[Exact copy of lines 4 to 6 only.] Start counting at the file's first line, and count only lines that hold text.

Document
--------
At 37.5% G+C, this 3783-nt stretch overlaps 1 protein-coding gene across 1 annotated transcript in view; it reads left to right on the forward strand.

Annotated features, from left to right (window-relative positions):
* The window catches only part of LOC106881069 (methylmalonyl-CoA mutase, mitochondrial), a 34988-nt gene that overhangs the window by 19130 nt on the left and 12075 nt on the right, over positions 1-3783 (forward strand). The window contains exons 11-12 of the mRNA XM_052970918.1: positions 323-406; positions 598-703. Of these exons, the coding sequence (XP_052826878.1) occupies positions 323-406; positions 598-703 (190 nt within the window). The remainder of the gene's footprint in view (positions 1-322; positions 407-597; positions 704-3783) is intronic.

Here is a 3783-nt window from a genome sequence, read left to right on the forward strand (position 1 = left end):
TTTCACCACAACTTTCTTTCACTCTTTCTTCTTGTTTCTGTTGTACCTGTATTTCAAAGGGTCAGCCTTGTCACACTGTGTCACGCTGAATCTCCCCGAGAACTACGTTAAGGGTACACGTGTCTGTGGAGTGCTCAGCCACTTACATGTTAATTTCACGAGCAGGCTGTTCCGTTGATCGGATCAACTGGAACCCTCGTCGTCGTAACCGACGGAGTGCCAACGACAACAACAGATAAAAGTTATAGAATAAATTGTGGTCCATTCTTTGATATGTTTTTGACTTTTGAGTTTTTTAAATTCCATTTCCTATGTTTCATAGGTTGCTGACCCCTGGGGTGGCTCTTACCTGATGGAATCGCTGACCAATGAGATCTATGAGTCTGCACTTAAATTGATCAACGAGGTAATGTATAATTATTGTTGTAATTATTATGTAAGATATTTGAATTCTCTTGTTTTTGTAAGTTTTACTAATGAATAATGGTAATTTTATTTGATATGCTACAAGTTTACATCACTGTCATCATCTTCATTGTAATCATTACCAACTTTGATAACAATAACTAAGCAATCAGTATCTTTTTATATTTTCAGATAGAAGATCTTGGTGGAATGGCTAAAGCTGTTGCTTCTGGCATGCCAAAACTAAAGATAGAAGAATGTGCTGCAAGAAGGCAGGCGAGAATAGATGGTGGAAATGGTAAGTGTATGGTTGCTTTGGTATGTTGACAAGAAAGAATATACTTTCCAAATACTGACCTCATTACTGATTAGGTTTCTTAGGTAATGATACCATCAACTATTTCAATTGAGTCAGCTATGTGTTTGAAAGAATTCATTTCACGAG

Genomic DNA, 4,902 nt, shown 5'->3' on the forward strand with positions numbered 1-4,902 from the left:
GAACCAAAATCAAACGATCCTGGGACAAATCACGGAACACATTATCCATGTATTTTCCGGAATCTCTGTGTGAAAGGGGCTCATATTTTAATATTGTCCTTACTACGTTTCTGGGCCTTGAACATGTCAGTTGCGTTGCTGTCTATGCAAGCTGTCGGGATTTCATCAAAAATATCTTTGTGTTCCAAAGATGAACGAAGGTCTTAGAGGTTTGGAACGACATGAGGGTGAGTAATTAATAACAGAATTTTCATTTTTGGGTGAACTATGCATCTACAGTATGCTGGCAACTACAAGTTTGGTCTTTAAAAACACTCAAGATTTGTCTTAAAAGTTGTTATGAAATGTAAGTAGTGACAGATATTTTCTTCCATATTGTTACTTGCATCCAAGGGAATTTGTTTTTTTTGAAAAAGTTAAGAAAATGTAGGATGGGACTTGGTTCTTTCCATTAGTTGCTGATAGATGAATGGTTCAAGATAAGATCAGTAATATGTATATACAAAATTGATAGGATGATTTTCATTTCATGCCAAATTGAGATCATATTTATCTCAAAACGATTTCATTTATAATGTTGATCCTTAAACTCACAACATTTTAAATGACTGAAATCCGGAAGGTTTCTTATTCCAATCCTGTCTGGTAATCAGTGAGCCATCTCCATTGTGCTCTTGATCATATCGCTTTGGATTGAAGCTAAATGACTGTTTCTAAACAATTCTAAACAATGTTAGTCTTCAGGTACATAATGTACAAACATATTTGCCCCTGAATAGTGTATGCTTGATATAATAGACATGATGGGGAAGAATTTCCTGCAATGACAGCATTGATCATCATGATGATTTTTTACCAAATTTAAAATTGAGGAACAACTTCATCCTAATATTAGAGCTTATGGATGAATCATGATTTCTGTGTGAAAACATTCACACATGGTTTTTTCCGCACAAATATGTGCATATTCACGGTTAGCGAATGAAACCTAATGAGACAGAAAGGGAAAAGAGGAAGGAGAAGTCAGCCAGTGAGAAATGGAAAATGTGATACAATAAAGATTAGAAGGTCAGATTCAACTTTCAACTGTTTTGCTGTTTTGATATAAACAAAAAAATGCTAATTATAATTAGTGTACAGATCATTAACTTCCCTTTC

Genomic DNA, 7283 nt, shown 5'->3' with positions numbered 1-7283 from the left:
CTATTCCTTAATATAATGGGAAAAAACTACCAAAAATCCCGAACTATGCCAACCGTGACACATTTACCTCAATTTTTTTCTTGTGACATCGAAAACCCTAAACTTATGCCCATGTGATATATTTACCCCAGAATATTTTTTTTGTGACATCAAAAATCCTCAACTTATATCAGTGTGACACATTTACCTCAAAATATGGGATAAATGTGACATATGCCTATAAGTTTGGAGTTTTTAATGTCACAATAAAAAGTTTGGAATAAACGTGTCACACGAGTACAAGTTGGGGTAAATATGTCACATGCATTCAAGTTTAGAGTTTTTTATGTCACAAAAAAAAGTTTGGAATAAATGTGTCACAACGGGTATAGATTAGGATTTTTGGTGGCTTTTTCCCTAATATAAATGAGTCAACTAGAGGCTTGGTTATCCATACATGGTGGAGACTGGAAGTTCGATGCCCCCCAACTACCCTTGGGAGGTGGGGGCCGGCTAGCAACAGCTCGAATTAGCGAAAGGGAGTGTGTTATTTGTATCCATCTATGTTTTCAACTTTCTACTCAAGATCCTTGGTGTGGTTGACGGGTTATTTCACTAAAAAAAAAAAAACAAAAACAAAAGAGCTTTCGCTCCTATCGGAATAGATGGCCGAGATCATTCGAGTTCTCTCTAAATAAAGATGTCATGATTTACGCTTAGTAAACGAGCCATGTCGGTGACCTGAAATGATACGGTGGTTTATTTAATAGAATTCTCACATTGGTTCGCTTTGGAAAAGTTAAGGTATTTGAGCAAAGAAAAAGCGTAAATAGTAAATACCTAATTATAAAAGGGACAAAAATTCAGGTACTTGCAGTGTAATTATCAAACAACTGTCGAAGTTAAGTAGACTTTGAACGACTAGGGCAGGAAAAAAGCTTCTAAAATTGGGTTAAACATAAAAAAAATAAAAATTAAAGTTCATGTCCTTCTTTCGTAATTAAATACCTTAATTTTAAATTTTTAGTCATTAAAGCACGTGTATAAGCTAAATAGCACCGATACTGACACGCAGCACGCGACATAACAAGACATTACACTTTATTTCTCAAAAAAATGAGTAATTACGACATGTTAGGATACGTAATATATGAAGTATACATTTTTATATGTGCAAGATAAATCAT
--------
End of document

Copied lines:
Here is a 3783-nt window from a genome sequence, read left to right on the forward strand (position 1 = left end):
TTTCACCACAACTTTCTTTCACTCTTTCTTCTTGTTTCTGTTGTACCTGTATTTCAAAGGGTCAGCCTTGTCACACTGTGTCACGCTGAATCTCCCCGAGAACTACGTTAAGGGTACACGTGTCTGTGGAGTGCTCAGCCACTTACATGTTAATTTCACGAGCAGGCTGTTCCGTTGATCGGATCAACTGGAACCCTCGTCGTCGTAACCGACGGAGTGCCAACGACAACAACAGATAAAAGTTATAGAATAAATTGTGGTCCATTCTTTGATATGTTTTTGACTTTTGAGTTTTTTAAATTCCATTTCCTATGTTTCATAGGTTGCTGACCCCTGGGGTGGCTCTTACCTGATGGAATCGCTGACCAATGAGATCTATGAGTCTGCACTTAAATTGATCAACGAGGTAATGTATAATTATTGTTGTAATTATTATGTAAGATATTTGAATTCTCTTGTTTTTGTAAGTTTTACTAATGAATAATGGTAATTTTATTTGATATGCTACAAGTTTACATCACTGTCATCATCTTCATTGTAATCATTACCAACTTTGATAACAATAACTAAGCAATCAGTATCTTTTTATATTTTCAGATAGAAGATCTTGGTGGAATGGCTAAAGCTGTTGCTTCTGGCATGCCAAAACTAAAGATAGAAGAATGTGCTGCAAGAAGGCAGGCGAGAATAGATGGTGGAAATGGTAAGTGTATGGTTGCTTTGGTATGTTGACAAGAAAGAATATACTTTCCAAATACTGACCTCATTACTGATTAGGTTTCTTAGGTAATGATACCATCAACTATTTCAATTGAGTCAGCTATGTGTTTGAAAGAATTCATTTCACGAG

Genomic DNA, 4,902 nt, shown 5'->3' on the forward strand with positions numbered 1-4,902 from the left: